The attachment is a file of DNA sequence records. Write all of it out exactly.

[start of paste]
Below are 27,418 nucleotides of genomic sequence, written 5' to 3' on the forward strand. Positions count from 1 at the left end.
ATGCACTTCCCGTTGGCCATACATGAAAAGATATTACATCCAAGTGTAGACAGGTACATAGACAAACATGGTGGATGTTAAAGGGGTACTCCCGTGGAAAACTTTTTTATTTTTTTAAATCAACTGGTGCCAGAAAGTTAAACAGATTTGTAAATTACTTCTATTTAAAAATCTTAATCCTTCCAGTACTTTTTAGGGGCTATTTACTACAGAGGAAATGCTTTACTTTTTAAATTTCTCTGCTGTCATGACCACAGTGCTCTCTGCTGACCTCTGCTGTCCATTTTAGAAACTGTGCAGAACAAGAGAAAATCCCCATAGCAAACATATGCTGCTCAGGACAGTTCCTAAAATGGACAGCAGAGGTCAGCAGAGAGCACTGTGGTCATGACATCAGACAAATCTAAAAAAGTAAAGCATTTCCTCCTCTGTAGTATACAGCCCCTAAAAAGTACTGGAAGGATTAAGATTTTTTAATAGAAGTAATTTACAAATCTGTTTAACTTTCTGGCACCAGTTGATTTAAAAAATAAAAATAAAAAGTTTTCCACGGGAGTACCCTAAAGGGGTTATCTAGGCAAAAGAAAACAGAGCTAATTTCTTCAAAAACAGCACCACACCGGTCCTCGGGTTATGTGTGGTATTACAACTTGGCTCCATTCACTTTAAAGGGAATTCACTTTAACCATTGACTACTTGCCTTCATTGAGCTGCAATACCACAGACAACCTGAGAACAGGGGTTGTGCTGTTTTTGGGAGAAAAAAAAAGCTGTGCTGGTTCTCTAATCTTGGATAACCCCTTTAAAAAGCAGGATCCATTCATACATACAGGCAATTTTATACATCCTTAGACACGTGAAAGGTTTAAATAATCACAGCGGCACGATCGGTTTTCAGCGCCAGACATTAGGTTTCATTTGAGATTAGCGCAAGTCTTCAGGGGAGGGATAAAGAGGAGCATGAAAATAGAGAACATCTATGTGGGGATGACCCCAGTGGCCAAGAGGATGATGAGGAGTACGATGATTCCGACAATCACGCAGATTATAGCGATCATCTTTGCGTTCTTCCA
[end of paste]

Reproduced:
Below are 27,418 nucleotides of genomic sequence, written 5' to 3' on the forward strand. Positions count from 1 at the left end.
ATGCACTTCCCGTTGGCCATACATGAAAAGATATTACATCCAAGTGTAGACAGGTACATAGACAAACATGGTGGATGTTAAAGGGGTACTCCCGTGGAAAACTTTTTTATTTTTTTAAATCAACTGGTGCCAGAAAGTTAAACAGATTTGTAAATTACTTCTATTTAAAAATCTTAATCCTTCCAGTACTTTTTAGGGGCTATTTACTACAGAGGAAATGCTTTACTTTTTAAATTTCTCTGCTGTCATGACCACAGTGCTCTCTGCTGACCTCTGCTGTCCATTTTAGAAACTGTGCAGAACAAGAGAAAATCCCCATAGCAAACATATGCTGCTCAGGACAGTTCCTAAAATGGACAGCAGAGGTCAGCAGAGAGCACTGTGGTCATGACATCAGACAAATCTAAAAAAGTAAAGCATTTCCTCCTCTGTAGTATACAGCCCCTAAAAAGTACTGGAAGGATTAAGATTTTTTAATAGAAGTAATTTACAAATCTGTTTAACTTTCTGGCACCAGTTGATTTAAAAAATAAAAATAAAAAGTTTTCCACGGGAGTACCCTAAAGGGGTTATCTAGGCAAAAGAAAACAGAGCTAATTTCTTCAAAAACAGCACCACACCGGTCCTCGGGTTATGTGTGGTATTACAACTTGGCTCCATTCACTTTAAAGGGAATTCACTTTAACCATTGACTACTTGCCTTCATTGAGCTGCAATACCACAGACAACCTGAGAACAGGGGTTGTGCTGTTTTTGGGAGAAAAAAAAAGCTGTGCTGGTTCTCTAATCTTGGATAACCCCTTTAAAAAGCAGGATCCATTCATACATACAGGCAATTTTATACATCCTTAGACACGTGAAAGGTTTAAATAATCACAGCGGCACGATCGGTTTTCAGCGCCAGACATTAGGTTTCATTTGAGATTAGCGCAAGTCTTCAGGGGAGGGATAAAGAGGAGCATGAAAATAGAGAACATCTATGTGGGGATGACCCCAGTGGCCAAGAGGATGATGAGGAGTACGATGATTCCGACAATCACGCAGATTATAGCGATCATCTTTGCGTTCTTCCA